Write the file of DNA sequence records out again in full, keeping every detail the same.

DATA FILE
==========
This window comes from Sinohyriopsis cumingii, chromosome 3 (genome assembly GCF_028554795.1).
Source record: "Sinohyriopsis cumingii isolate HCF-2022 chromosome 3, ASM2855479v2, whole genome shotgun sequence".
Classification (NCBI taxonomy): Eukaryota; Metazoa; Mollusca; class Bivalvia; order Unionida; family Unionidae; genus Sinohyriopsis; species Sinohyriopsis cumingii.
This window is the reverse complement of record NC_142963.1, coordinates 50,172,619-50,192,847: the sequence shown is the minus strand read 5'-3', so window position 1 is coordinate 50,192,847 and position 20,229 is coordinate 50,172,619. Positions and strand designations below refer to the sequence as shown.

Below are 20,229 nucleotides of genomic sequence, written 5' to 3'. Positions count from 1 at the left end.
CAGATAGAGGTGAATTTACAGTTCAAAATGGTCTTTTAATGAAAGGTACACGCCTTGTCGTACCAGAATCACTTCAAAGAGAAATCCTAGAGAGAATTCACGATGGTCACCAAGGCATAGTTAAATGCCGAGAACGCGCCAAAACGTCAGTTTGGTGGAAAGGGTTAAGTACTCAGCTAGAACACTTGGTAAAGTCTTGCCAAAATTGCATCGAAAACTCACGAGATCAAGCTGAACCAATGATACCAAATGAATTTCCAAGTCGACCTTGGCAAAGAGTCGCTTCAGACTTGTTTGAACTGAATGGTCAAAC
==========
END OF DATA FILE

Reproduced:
This window comes from Sinohyriopsis cumingii, chromosome 3 (genome assembly GCF_028554795.1).
Source record: "Sinohyriopsis cumingii isolate HCF-2022 chromosome 3, ASM2855479v2, whole genome shotgun sequence".
Classification (NCBI taxonomy): Eukaryota; Metazoa; Mollusca; class Bivalvia; order Unionida; family Unionidae; genus Sinohyriopsis; species Sinohyriopsis cumingii.
This window is the reverse complement of record NC_142963.1, coordinates 50,172,619-50,192,847: the sequence shown is the minus strand read 5'-3', so window position 1 is coordinate 50,192,847 and position 20,229 is coordinate 50,172,619. Positions and strand designations below refer to the sequence as shown.

Below are 20,229 nucleotides of genomic sequence, written 5' to 3'. Positions count from 1 at the left end.
CAGATAGAGGTGAATTTACAGTTCAAAATGGTCTTTTAATGAAAGGTACACGCCTTGTCGTACCAGAATCACTTCAAAGAGAAATCCTAGAGAGAATTCACGATGGTCACCAAGGCATAGTTAAATGCCGAGAACGCGCCAAAACGTCAGTTTGGTGGAAAGGGTTAAGTACTCAGCTAGAACACTTGGTAAAGTCTTGCCAAAATTGCATCGAAAACTCACGAGATCAAGCTGAACCAATGATACCAAATGAATTTCCAAGTCGACCTTGGCAAAGAGTCGCTTCAGACTTGTTTGAACTGAATGGTCAAAC